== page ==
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April 02, 2013

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This is a powerful and brave post, and I am grateful for it. The paragraphs beginning "The consensual view of Ivy League liberals" are particularly strong -- and unfortunately too true for comfort. The capacity of the educated class for intolerance goes together with the need to comply with a code of rectitude. Do you believe this conformism, so unlike the American character as Emerson depicted it, is a sign of deep insecurity? I incline to that view. The intolerance of religion, of Western religions in particular, is inexcusable but perhaps a natural corollary of the devaluation of canonical texts, "dead white men," and history altogether. -- DL


Thanks for those good comments. I am grateful the thoughts resonated with you. Look: I'm an Ivy-girt liberal myself, but I trust I have never assumed that my perspective was the only one worth countenancing.

I love the poem, it's one of those that pick up a philosophic truth (as opposed to a natural or visceral truth) to spin around gently for others to consider. Rather in the way the best of short stories do, which are my usual reading medium.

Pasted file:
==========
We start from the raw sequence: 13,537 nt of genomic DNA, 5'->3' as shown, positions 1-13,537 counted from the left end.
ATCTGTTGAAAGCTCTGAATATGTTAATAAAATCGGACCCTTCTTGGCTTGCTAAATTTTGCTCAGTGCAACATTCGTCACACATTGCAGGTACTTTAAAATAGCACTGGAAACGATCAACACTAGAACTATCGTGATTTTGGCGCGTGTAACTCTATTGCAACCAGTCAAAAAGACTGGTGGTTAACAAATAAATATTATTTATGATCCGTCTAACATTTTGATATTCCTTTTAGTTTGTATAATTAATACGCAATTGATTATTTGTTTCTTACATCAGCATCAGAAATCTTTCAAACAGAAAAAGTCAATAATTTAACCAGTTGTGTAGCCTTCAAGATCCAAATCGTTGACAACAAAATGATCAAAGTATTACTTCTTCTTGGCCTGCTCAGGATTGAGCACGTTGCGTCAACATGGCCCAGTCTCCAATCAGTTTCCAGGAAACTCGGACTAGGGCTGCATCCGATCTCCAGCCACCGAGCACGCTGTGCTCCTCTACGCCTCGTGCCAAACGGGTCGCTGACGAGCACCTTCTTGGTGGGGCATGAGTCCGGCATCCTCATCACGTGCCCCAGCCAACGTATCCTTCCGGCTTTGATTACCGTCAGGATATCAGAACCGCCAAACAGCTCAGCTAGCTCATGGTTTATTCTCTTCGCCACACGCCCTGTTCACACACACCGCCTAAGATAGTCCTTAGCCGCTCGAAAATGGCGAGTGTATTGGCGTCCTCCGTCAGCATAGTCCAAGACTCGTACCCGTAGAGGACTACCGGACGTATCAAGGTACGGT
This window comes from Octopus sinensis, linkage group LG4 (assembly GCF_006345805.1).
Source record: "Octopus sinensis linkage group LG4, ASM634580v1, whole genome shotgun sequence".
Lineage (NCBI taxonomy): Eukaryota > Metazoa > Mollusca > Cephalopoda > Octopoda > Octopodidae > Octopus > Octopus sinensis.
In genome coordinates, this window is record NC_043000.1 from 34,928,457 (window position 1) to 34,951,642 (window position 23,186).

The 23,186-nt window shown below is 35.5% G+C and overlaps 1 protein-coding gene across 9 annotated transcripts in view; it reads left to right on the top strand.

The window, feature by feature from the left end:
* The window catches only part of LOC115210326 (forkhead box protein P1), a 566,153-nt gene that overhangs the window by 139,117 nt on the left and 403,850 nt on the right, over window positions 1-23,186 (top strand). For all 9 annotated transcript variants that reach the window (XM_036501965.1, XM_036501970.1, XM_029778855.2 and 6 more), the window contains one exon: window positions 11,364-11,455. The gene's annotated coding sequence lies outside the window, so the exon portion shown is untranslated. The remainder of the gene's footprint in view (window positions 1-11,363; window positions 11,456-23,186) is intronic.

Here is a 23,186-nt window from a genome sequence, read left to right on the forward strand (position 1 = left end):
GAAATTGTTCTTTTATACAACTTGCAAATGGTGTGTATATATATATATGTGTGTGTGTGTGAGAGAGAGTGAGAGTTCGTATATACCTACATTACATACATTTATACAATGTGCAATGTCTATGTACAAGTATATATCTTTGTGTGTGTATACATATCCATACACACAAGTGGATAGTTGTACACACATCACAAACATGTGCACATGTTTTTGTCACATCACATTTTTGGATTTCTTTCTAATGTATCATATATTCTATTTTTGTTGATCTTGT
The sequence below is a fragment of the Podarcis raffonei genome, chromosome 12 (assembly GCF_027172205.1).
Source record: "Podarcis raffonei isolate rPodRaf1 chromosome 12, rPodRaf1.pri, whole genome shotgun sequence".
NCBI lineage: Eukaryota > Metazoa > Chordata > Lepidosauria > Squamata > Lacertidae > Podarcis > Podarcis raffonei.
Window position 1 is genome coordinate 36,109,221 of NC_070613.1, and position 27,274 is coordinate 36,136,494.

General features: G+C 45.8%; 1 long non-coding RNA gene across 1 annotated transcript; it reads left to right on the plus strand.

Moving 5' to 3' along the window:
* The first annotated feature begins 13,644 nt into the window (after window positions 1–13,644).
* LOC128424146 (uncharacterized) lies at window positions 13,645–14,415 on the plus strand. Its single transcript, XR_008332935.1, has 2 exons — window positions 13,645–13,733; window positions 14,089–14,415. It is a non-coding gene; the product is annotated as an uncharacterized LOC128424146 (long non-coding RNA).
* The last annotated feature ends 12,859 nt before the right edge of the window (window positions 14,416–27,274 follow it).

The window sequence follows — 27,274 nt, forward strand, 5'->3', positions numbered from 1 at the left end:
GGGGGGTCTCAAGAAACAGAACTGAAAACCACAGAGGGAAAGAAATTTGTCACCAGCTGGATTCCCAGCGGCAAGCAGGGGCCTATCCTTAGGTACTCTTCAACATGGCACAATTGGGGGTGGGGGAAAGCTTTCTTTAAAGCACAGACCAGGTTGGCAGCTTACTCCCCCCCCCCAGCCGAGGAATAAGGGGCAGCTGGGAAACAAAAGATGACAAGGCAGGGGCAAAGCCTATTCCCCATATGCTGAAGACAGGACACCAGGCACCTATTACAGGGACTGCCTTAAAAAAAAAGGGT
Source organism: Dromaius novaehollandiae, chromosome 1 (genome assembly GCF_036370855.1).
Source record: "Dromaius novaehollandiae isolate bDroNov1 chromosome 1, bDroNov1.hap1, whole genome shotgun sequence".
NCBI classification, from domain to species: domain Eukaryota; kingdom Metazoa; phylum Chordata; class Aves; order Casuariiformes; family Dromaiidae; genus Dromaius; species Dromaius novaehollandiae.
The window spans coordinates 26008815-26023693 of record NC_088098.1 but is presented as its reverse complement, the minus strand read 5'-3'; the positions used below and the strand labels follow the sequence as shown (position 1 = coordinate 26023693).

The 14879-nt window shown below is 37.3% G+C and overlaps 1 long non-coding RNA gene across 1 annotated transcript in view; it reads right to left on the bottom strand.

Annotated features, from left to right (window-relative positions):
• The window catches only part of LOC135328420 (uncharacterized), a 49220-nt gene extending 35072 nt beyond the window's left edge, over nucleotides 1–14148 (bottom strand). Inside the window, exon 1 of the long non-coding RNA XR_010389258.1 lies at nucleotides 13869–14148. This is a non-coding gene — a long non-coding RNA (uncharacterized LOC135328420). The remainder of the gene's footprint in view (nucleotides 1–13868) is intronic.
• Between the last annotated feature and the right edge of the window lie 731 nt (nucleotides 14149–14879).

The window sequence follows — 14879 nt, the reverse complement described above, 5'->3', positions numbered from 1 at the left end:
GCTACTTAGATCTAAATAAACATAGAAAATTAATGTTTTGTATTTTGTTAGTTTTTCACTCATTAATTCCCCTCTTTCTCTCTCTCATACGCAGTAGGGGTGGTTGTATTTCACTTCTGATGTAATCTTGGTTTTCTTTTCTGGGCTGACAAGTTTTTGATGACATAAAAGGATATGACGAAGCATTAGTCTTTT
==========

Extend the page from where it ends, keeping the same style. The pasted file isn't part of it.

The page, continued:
As to the intolerance of religion, yes, I see it often. It has become as socially acceptable in many places as laughing at feminism is in other places.

Both are wrong. We can pray for it to stop, or we can hope for our luck to change for it to stop, but how wonderful to be a poet, to be able to create that 'ball of light in one's hand' in condensed form, that ball of light that shines into dark corners to shift things into altered forms. :)

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Radio

I left it
on when I
left the house
for the pleasure
of coming back
ten hours later
to the greatness
of Teddy Wilson
"After You've Gone"
on the piano
in the corner
of the bedroom
as I enter
in the dark
                   

from New and Selected Poems by David Lehman


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This Way Out

THE RULE OF THUMB
by T.P.Winch

Ringfinger was nervous
Pinky terrified
when they learned
that Hand might succumb
to the rule of Thumb.

 

 


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